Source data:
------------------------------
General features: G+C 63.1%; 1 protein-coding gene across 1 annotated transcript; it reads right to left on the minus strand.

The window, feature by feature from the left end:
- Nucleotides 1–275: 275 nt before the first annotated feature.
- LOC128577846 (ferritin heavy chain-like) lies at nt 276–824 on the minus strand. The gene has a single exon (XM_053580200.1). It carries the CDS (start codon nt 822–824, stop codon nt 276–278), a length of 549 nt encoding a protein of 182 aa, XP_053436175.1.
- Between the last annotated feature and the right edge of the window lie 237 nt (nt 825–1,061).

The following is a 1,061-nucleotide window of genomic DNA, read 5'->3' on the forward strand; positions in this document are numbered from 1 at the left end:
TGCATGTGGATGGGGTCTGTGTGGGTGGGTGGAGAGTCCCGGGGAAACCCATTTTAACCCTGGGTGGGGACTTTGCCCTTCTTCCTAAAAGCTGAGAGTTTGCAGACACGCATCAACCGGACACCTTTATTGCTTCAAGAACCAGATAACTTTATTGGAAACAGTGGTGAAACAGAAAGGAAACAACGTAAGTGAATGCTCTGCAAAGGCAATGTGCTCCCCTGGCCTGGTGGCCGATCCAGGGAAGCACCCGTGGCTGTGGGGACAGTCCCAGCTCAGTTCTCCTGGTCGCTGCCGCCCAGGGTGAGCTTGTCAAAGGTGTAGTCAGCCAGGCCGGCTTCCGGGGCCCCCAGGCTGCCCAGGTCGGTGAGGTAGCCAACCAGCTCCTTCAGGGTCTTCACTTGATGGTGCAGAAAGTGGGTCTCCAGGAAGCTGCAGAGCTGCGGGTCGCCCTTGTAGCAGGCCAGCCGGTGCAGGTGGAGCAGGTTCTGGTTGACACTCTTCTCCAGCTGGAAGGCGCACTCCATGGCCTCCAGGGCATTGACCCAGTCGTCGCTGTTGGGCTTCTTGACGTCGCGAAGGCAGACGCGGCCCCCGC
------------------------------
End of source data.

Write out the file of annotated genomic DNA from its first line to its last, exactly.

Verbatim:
General features: G+C 63.1%; 1 protein-coding gene across 1 annotated transcript; it reads right to left on the minus strand.

The window, feature by feature from the left end:
- Nucleotides 1–275: 275 nt before the first annotated feature.
- LOC128577846 (ferritin heavy chain-like) lies at nt 276–824 on the minus strand. The gene has a single exon (XM_053580200.1). It carries the CDS (start codon nt 822–824, stop codon nt 276–278), a length of 549 nt encoding a protein of 182 aa, XP_053436175.1.
- Between the last annotated feature and the right edge of the window lie 237 nt (nt 825–1,061).

The following is a 1,061-nucleotide window of genomic DNA, read 5'->3' on the forward strand; positions in this document are numbered from 1 at the left end:
TGCATGTGGATGGGGTCTGTGTGGGTGGGTGGAGAGTCCCGGGGAAACCCATTTTAACCCTGGGTGGGGACTTTGCCCTTCTTCCTAAAAGCTGAGAGTTTGCAGACACGCATCAACCGGACACCTTTATTGCTTCAAGAACCAGATAACTTTATTGGAAACAGTGGTGAAACAGAAAGGAAACAACGTAAGTGAATGCTCTGCAAAGGCAATGTGCTCCCCTGGCCTGGTGGCCGATCCAGGGAAGCACCCGTGGCTGTGGGGACAGTCCCAGCTCAGTTCTCCTGGTCGCTGCCGCCCAGGGTGAGCTTGTCAAAGGTGTAGTCAGCCAGGCCGGCTTCCGGGGCCCCCAGGCTGCCCAGGTCGGTGAGGTAGCCAACCAGCTCCTTCAGGGTCTTCACTTGATGGTGCAGAAAGTGGGTCTCCAGGAAGCTGCAGAGCTGCGGGTCGCCCTTGTAGCAGGCCAGCCGGTGCAGGTGGAGCAGGTTCTGGTTGACACTCTTCTCCAGCTGGAAGGCGCACTCCATGGCCTCCAGGGCATTGACCCAGTCGTCGCTGTTGGGCTTCTTGACGTCGCGAAGGCAGACGCGGCCCCCGC